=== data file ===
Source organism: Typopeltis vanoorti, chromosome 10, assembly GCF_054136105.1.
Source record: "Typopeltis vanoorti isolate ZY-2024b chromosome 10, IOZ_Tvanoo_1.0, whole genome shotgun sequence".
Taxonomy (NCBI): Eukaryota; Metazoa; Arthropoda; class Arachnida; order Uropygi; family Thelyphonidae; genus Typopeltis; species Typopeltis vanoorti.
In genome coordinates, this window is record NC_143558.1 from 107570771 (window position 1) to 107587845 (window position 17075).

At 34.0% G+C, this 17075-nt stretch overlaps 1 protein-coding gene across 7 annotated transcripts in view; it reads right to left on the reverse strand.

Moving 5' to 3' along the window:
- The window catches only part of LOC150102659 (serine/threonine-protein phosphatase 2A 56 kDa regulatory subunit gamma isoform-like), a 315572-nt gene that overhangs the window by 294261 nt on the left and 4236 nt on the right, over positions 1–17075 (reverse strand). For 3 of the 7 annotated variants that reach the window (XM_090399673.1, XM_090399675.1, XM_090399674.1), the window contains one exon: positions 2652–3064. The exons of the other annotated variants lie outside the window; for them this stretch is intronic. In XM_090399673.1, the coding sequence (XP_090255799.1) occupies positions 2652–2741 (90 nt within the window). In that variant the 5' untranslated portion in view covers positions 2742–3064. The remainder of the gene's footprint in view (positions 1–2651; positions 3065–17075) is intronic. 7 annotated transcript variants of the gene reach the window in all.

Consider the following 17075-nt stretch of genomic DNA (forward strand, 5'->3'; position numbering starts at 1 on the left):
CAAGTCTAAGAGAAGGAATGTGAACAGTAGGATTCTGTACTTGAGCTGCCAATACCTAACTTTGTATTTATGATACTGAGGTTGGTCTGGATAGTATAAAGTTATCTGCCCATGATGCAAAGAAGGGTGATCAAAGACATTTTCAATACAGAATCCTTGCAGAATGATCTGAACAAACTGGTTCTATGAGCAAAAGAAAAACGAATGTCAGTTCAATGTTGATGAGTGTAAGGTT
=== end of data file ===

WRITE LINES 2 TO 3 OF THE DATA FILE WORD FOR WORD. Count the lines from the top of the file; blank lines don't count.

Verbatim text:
Source record: "Typopeltis vanoorti isolate ZY-2024b chromosome 10, IOZ_Tvanoo_1.0, whole genome shotgun sequence".
Taxonomy (NCBI): Eukaryota; Metazoa; Arthropoda; class Arachnida; order Uropygi; family Thelyphonidae; genus Typopeltis; species Typopeltis vanoorti.